The pandemic could push the UK into its deepest recession ever, according to a stark warning from the Bank of England.
Deciding to leave interest rates unchanged at a record low of 0.1%, the Bank described the outlook for the economy as "unusually uncertain" and said the severity of the economic impact will be determined by exactly how households and businesses respond as we go forwards.
Yesterday’s forecast is just that though, a forecast, and one of many possible scenarios. However, it sets out the potential downturn that could be ahead. And signals the challenges for us all, especially as investors.
Most importantly perhaps, the message from the Bank of England is that the damaging effects won’t be permanent; with the economy, employment and earnings eventually returning to pre-virus growth rates.
Until then though, the outlook is admittedly grim. For the year as a whole, the economy is expected to contract by 14%. This would be the biggest annual decline on record, according to the Office for National Statistics (ONS) which has been keeping records of such data since 1949.
So how long will the effects last and when will we start to see those all-important green shoots of recovery?
The forecast assumes job losses and shrinking pay packets will continue to weigh on the recovery, with British families remaining cautious about shopping and socialising for at least another year. That won’t be helped by the predicted 2% fall in average weekly earnings this year, reflecting the fall in wages for furloughed workers.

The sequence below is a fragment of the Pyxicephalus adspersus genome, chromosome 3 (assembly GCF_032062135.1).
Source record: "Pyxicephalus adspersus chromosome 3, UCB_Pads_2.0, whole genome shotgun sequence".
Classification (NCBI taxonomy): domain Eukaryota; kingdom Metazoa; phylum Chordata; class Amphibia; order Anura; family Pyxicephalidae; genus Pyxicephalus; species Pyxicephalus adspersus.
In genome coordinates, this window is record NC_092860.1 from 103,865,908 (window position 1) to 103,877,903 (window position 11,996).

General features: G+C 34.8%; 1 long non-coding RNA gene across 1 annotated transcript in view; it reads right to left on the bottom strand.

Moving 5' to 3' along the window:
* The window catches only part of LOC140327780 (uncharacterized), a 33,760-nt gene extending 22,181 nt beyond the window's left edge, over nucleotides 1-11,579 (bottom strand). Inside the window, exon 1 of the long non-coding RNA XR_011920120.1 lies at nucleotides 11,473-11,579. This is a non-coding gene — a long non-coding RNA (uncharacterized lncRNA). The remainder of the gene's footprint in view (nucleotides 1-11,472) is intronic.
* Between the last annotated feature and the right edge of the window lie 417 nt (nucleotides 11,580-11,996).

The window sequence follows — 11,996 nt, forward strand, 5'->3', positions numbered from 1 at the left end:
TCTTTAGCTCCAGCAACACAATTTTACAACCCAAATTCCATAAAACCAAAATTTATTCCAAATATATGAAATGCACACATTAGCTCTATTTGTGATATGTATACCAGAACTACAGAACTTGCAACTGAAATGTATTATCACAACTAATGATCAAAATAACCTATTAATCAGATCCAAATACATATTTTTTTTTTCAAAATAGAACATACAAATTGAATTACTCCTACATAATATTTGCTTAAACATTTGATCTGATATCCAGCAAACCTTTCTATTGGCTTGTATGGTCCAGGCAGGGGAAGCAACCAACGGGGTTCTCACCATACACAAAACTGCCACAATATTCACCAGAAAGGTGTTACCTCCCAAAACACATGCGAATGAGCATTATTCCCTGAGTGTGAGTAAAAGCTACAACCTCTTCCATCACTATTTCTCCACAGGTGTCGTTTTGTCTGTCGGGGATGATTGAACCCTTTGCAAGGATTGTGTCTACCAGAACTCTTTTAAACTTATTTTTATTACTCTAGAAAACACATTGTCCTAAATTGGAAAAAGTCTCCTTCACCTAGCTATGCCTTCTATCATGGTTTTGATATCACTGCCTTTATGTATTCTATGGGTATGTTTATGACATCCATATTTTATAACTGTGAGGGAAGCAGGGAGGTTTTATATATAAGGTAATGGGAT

And the Bank said sharp increases in benefit claims are "consistent with a pronounced rise in the unemployment rate", which is expected to climb above 9% this year, from the current rate of 4%.
This means the economy is not expected to get back to its pre-virus peak until the middle of next year, with UK growth expected to rebound in 2021 to 15%.
There is no doubt now that as investors we will have to reconcile ourselves with an environment of continued low and even negative interest rates. Company and government debt has surged and will not go away overnight, neither will the after-effects of the fiscal spending that we have seen take place on a scale we have never seen before. But these challenges also create potential opportunities for investors, amid all the chaos.
No one can have missed the almost overnight shift to online solutions. Technology has been forced to quickly advance, as Microsoft noted, pushing digital transformation that would normally take two years into rapid change that has had to take place instead within two months.
The pandemic has accelerated that change and the companies that will do best are those that are prepared to rapidly adjust.
So many companies in so many sectors and right across the globe are looking for and adapting to find new ways to navigate these changes. That adaptability and willingness to change will be crucial when it comes to generating robust, risk-adjusted returns over the longer term.
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